How to Frame a Window Opening Into a Wall

room under construction with wood paneling and glass windows
  • 1 hours
  • Intermediate
  • 100
What You'll Need
Lumber
Measuring tape
Saw
Hammer
Nails

Whether you're building a new home, removing an older window frame, or adding a new one in an existing wall, there are a few core elements to framing a window. It's a big project, but it only takes a few tools and materials, so you can definitely pull it off. You'll probably start with some demolition if you don't already have an opening. Here's what to do next.

Step 1 - Measure the Rough Opening

Measure the vertical and horizontal sides of the opening for the rough frame, and take care to set its dimensions 1-1/2 inches wider and taller than the window you want to install. Measure another three inches on each side for the king studs and the jack or trimmer studs. If there's a wall stud right up close that can be used as one of the framing king studs, building from that will save you extra work and lumber.

The king studs are the main vertical posts that run from the bottom wall plate to the wall frame's top wall plate on each side of the window. The jack studs are shortened vertical posts fitted between the header and bottom wall plate (or soleplate). They're nailed to the king studs on both sides of the window to support the header, which is the large horizontal piece at the top of the opening that runs the full width of the window opening and sits on top of the jack studs. Cripple studs are short vertical posts placed between the header and the top wall plate and underneath the sill and the soleplate's opening.

Step 2 - Cut, Fit, and Nail the King Studs

Cut the king studs so they connect the top wall plate with the soleplate and fit on the outer edge of the opening. Nail them to the top plate and the soleplate. The wall framing's top plate is usually a double plate and is the horizontal beam where the ceiling joists are resting. The soleplate is the horizontal beam at the bottom, where the wall meets the floor. Use two nails for each end, and check that the beams are plumb with a level.

Pick up a small level on Amazon if you need one.

room under construction with large bright window and framed walls

Step 3 - Place the Jack Studs

Cut the jack studs, making sure their height is 3/4 inch longer than the height of your window's header once installed. Place them inside the window opening against the king studs and nail them together on both sides of the window opening.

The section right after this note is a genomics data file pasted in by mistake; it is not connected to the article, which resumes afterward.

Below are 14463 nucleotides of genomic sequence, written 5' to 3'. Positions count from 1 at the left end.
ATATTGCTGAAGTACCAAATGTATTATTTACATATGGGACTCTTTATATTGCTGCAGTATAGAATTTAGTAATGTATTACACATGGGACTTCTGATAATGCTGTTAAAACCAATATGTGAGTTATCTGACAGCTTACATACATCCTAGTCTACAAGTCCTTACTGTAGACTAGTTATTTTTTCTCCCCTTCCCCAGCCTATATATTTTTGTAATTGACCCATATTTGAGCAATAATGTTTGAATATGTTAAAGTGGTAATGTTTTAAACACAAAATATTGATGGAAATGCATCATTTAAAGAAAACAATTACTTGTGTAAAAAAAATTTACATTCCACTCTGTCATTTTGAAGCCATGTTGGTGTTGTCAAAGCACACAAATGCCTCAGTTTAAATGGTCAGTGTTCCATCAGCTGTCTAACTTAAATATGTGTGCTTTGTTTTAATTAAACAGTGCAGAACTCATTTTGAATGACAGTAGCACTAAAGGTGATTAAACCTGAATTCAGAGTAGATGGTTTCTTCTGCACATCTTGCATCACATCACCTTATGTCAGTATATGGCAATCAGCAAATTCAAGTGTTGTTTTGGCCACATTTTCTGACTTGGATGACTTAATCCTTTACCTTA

Step 4 - Cut and Fit the Header

The header is the large horizontal beam at the top of the window framing. Measure, cut, and nail together two sections of 2x6 or 2x8 lumber, and position them on the top of the jack studs. Toenail the header into the king studs so that they come flush to the wall frame on both sides. Since the two adjacent pieces only add up to three inches, an in-between spacer can be made from 1/2 inch plywood to make up for the 3-1/2 inches thickness of the wall frame.

Step 5 - Install the Window Sill

Cut the sill to the length equal to the distance between the jack studs. Mark at every 16-inches on the soleplate and the sill piece, where you'll need to place cripple studs. Cut as many pieces as needed from 2x4 lumber. Nail all the cripple studs to the sill plate, then take that sub-assembly and place it between the jack studs within the wall frame. You can then toenail the sill to the jack studs and the cripple studs to the soleplate. For good measure, you can add up two extra cripple studs against the jack studs for more stability.

room under construction with new wall frames and windows

Step 6 - Place the Top Cripple Studs

Mark on the top wall plate and on the header where you will need cripple studs, every 16-inches apart. Measure the height between the top wall plate and the top of the header and cut as many cripple studs as required from 2x4 lumber. You can also add two extra pieces here for stability. You can then toenail the shorter studs in place between the header and the top plate. This is the last step in how to frame a window.

When you purchase through links on our site, we may earn commissions at no cost to you.